Plus, Hunter’s firm was actually paid @$165,000 a month. Don’t settle for a mere $50K. 😉

  16. @ Robert Hanson — Preach!! You took the words right out of my mouth. Not everyone can be a self made entrepreneur like DJTJ!

  17. Well, if Russia has to resort to this kind of selling practices, it really speaks volumes about the quality of the product, doesn’t it?

    I would never buy a ticket for a fight operated by SSJ

  18. SSJ crash in Moscow in 2016 was due to a pilot error (hard landing with leap-frog bouncing) after a lightening strike. This could have happened to any aircraft. The evacuation was delayed by many passengers in the front of the cabin trying to retrieve their carry ons… I agree with SuperVC10 – additional emergency exits would have saved more lives. Perhaps commercial airlines should install automatic overhead bin locks that snap shut during emergency evacuation!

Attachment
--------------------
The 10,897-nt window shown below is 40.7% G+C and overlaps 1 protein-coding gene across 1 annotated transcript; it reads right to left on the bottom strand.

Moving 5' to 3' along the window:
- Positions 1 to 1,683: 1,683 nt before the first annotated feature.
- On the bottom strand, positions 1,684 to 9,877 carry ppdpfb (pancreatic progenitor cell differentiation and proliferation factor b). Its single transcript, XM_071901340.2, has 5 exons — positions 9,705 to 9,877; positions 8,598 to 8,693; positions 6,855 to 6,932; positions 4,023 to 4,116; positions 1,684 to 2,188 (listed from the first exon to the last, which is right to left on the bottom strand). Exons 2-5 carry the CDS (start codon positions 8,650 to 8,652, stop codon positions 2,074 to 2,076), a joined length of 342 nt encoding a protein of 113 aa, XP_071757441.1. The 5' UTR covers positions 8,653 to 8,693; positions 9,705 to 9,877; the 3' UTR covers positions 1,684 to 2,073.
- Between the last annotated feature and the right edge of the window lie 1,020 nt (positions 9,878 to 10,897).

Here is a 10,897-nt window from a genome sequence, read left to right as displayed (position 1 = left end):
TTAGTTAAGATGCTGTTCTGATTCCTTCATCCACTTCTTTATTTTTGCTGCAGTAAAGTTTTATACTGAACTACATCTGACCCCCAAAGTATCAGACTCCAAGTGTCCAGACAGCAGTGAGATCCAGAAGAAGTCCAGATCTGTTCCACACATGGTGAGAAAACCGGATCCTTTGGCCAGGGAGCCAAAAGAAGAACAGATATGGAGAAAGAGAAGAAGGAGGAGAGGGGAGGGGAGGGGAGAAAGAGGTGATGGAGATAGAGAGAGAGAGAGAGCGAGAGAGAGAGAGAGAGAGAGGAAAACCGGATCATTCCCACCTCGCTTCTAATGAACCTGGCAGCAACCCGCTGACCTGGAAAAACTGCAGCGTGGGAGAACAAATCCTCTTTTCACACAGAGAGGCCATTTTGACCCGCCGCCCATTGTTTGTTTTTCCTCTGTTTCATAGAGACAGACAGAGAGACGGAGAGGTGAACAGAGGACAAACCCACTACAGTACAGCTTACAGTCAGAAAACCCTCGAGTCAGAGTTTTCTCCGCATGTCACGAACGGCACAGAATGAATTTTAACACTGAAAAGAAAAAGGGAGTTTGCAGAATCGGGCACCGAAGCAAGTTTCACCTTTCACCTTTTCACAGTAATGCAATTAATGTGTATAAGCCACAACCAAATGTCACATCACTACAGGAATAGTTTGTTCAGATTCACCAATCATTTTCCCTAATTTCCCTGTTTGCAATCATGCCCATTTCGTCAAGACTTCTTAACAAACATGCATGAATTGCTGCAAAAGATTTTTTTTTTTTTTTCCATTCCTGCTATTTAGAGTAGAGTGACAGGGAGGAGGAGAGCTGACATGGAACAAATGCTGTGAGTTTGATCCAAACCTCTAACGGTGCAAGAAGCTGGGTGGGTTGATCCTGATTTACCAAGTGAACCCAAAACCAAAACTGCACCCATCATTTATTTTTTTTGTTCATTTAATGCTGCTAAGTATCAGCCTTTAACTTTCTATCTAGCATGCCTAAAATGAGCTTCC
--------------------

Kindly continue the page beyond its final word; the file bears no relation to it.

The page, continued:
“Aeroflot Flight 1492 was a scheduled passenger flight from Moscow–Sheremetyevo to Murmansk, Russia. On 5 May 2019, the Sukhoi Superjet 100 aircraft operating the flight was climbing out when it was struck by lightning. The aircraft suffered an electrical failure and returned to Sheremetyevo for an emergency landing. It bounced on landing and touched down hard, causing the landing gear to collapse, fuel to spill out of the wings and a fire to erupt. The fire engulfed the rear of the aircraft, and 41 of the 78 occupants were not able to evacuate and died.”

    Supply-chain issues are solvable. With a severe backlog and shortage of A220s, SSJ is an appealing alternative at a fraction of the price. Wait a decade or two and the price gap will close.

    Norwegian is playing smart. I can’t wait to hear more about commercial airlines experience with SSJ.

  19. One would think that for fleets of 30 or 40 jets Sukhoi should be able to stand up something like a spare part supply chain, mayve even local to the area. This cant be impossible for them to do I`m thinking…